Ghassan Charbel
Editor-in-Chief of Asharq Al-Awsat newspaper

Xi, Kissinger... and Putin

Most men borrow their worth from their offices, powers, seals, and privileges. That’s why they become empty-handed when they lose everything.

Some men reflect their own luster on their offices, which lose their glint when their occupants leave.

There are men who are bigger than their posts. Perhaps because they have an idea, passion and willfulness. They leave, taking their glow with them. A passionate person neither retires nor fades away. He always finds something that extends his connection to the world.

The highest tribute a person can receive is to be said that he has left his mark. This is true in politics, technology, literature and various fields of progress.

Henry Kissinger was supposed to be residing now among the leaves of oblivion and the wrinkles of age. But the man, who holds a hundred years of history, does neither give up nor resign.

Regardless of comments that say he does not lack vanity and appetite to swim in the lights, it is enough to remind that many did not memorize the name of the current US Secretary of State, but they perfectly remember the name of Kissinger, who left his office five decades ago.
Hundred-year-old Kissinger went on a trip to the empire, which used to be so frightened, and now has become so frightening. The Chinese leadership seized the opportunity to turn the visit into a truly historic one, and to convey a great deal of messages.

Xi Jinping chose to receive Kissinger at the same residence, where then Chinese Prime Minister Zhou Enlai met the American visitor in 1971. That meeting paved the way for Richard Nixon’s historic trip, a year later, to meet Mao, and launch a massive coup in the international balance of power.

Xi said that China will not forget the “old friend and his historical contribution,” considering that what he did not only benefited the two countries, “but changed the world.”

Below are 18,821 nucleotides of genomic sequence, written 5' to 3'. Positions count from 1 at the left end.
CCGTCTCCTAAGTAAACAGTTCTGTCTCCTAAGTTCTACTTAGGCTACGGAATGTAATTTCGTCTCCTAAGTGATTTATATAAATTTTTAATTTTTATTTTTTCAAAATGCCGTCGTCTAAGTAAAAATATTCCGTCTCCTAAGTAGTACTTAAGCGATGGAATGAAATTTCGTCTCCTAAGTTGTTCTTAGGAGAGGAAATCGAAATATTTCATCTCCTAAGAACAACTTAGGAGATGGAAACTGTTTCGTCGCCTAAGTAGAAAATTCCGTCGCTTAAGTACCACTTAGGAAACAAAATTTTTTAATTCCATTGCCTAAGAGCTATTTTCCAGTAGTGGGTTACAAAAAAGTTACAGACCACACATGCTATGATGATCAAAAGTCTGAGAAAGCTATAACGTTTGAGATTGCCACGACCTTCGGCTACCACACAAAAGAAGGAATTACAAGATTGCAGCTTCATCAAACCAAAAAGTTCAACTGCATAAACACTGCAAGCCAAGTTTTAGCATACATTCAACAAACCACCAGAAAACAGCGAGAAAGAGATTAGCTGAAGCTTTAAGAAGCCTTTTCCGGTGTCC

He also said that the world was witnessing a tremendous change that has not been seen in a century, adding that China and the United States were again at a crossroads, and “the two sides must make a choice.”

Beijing did not skimp on the visitor with praises, as if it was sending an explicit message to successive US administrations that are increasingly fearful of the rise of China. Senior diplomat Wang Yi was very clear when he said that American policy towards China needed “Kissinger-style diplomatic wisdom and Nixon-style political courage.”

I was following this visit when it occurred to me that what doubles its importance is the conditions of the current master of the Kremlin, who surely remembers that Kissinger’s first visit was aimed at moving the “Chinese card” in the face of the Soviet Union. China is no longer a card, and the Soviet Union no longer exists. I kept thinking of Vladimir Putin.

I was among those who got it wrong on the eve of the outbreak of the Russian war in Ukraine. I considered the Russian crowds on the borders of the country merely an attempt to escalate pressure on the authorities in Kiev, to persuade them to take the path of realism in dealing with their Russian-leaning citizens, and with their dream of joining NATO.